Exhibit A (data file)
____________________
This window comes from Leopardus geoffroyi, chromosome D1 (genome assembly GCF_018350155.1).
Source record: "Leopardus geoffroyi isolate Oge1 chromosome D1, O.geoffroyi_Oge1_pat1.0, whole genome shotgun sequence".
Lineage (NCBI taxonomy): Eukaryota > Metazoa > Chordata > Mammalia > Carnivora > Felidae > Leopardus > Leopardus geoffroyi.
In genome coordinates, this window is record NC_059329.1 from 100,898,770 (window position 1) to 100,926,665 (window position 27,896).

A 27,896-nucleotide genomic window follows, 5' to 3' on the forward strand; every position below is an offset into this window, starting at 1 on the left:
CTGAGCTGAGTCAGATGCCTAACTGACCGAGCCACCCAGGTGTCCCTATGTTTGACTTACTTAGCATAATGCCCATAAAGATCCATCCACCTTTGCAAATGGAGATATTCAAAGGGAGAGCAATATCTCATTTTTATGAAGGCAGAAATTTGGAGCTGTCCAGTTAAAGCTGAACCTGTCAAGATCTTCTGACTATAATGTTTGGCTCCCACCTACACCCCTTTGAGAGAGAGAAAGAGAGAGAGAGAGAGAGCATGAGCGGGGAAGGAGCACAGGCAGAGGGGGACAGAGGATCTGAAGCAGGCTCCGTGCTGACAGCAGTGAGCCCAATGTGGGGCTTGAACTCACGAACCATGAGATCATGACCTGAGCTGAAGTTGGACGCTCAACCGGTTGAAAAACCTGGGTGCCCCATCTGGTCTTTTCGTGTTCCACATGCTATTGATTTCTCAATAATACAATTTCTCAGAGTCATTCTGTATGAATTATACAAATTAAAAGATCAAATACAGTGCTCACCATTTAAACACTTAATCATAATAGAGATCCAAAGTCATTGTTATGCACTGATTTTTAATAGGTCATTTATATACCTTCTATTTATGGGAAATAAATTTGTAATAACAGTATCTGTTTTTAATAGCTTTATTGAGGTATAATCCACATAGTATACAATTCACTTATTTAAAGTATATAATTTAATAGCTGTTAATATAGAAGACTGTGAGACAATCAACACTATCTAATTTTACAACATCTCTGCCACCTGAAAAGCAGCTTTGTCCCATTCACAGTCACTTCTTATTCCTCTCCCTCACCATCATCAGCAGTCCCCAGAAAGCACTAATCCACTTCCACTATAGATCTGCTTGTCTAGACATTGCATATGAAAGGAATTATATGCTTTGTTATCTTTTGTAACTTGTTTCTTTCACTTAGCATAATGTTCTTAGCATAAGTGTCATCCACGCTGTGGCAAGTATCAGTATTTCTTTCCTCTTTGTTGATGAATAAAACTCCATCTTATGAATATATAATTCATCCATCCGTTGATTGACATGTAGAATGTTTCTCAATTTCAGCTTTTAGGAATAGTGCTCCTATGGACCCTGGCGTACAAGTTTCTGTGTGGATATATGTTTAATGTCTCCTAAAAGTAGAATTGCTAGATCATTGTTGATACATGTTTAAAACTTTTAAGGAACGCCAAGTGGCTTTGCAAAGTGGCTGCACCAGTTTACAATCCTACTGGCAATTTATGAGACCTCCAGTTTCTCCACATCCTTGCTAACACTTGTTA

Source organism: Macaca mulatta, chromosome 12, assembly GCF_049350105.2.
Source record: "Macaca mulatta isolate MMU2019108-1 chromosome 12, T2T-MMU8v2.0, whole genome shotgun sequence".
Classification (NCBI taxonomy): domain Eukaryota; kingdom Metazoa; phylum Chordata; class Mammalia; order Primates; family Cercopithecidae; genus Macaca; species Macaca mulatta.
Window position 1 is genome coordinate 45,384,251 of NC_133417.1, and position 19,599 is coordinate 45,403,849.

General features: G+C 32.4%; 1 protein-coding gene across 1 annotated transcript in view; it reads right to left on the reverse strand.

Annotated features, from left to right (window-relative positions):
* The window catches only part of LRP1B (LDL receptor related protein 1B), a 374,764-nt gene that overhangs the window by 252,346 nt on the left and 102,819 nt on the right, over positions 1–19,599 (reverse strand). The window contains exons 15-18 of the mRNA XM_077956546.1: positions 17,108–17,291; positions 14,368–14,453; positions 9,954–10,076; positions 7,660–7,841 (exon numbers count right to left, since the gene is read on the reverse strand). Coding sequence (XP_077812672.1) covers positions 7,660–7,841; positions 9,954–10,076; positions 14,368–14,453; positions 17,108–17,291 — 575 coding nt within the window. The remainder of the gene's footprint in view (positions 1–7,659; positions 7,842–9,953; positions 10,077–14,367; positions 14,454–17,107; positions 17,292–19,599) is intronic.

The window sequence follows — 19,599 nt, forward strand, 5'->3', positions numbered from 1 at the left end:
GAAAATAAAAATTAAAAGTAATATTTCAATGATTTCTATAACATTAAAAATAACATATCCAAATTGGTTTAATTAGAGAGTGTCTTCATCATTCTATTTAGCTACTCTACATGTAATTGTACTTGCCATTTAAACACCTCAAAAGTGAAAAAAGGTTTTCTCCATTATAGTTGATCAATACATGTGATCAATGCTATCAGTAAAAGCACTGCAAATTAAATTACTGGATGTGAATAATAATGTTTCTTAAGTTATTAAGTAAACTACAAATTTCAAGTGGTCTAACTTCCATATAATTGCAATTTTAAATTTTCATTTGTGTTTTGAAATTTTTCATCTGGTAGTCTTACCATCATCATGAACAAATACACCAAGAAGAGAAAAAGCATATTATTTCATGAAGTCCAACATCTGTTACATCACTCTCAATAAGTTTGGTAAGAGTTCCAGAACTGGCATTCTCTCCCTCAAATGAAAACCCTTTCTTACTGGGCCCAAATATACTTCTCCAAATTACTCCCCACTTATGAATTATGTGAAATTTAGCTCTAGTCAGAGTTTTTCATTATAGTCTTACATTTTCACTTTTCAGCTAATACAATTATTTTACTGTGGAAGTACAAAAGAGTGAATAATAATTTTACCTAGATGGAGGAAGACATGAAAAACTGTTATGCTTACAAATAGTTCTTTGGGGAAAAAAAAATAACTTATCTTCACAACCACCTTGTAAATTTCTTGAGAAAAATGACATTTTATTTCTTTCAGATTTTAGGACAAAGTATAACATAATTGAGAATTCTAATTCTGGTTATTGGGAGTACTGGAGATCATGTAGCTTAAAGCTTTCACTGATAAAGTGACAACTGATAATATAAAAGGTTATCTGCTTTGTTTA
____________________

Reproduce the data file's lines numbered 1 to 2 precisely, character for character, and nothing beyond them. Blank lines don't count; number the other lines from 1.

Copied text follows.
This window comes from Leopardus geoffroyi, chromosome D1 (genome assembly GCF_018350155.1).
Source record: "Leopardus geoffroyi isolate Oge1 chromosome D1, O.geoffroyi_Oge1_pat1.0, whole genome shotgun sequence".